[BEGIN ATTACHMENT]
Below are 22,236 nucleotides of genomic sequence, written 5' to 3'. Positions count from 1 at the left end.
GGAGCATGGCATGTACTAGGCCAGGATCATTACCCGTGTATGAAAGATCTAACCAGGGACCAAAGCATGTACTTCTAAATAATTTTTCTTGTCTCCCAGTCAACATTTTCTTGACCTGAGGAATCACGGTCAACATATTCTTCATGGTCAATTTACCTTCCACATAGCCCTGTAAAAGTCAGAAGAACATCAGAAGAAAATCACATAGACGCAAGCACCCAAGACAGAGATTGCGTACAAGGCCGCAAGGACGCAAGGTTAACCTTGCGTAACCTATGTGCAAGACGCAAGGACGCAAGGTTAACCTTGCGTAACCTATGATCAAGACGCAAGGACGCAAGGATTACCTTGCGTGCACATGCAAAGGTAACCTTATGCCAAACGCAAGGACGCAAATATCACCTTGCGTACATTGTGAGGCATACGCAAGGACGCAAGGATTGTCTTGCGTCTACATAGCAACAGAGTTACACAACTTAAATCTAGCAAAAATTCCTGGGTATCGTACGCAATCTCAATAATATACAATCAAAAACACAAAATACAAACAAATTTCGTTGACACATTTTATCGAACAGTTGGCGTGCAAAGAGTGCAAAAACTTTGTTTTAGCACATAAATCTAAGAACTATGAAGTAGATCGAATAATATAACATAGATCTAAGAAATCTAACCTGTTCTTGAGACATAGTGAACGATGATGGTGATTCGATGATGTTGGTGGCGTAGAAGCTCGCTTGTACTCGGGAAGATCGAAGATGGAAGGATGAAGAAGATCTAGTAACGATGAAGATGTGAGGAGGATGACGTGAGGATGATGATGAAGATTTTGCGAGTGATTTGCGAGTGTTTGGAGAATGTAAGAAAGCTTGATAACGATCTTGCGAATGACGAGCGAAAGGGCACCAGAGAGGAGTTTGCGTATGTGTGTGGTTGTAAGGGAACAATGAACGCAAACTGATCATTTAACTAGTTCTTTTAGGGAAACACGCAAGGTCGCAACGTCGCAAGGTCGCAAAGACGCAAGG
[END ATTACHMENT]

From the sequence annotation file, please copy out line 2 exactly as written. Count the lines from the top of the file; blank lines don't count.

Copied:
GGAGCATGGCATGTACTAGGCCAGGATCATTACCCGTGTATGAAAGATCTAACCAGGGACCAAAGCATGTACTTCTAAATAATTTTTCTTGTCTCCCAGTCAACATTTTCTTGACCTGAGGAATCACGGTCAACATATTCTTCATGGTCAATTTACCTTCCACATAGCCCTGTAAAAGTCAGAAGAACATCAGAAGAAAATCACATAGACGCAAGCACCCAAGACAGAGATTGCGTACAAGGCCGCAAGGACGCAAGGTTAACCTTGCGTAACCTATGTGCAAGACGCAAGGACGCAAGGTTAACCTTGCGTAACCTATGATCAAGACGCAAGGACGCAAGGATTACCTTGCGTGCACATGCAAAGGTAACCTTATGCCAAACGCAAGGACGCAAATATCACCTTGCGTACATTGTGAGGCATACGCAAGGACGCAAGGATTGTCTTGCGTCTACATAGCAACAGAGTTACACAACTTAAATCTAGCAAAAATTCCTGGGTATCGTACGCAATCTCAATAATATACAATCAAAAACACAAAATACAAACAAATTTCGTTGACACATTTTATCGAACAGTTGGCGTGCAAAGAGTGCAAAAACTTTGTTTTAGCACATAAATCTAAGAACTATGAAGTAGATCGAATAATATAACATAGATCTAAGAAATCTAACCTGTTCTTGAGACATAGTGAACGATGATGGTGATTCGATGATGTTGGTGGCGTAGAAGCTCGCTTGTACTCGGGAAGATCGAAGATGGAAGGATGAAGAAGATCTAGTAACGATGAAGATGTGAGGAGGATGACGTGAGGATGATGATGAAGATTTTGCGAGTGATTTGCGAGTGTTTGGAGAATGTAAGAAAGCTTGATAACGATCTTGCGAATGACGAGCGAAAGGGCACCAGAGAGGAGTTTGCGTATGTGTGTGGTTGTAAGGGAACAATGAACGCAAACTGATCATTTAACTAGTTCTTTTAGGGAAACACGCAAGGTCGCAACGTCGCAAGGTCGCAAAGACGCAAGG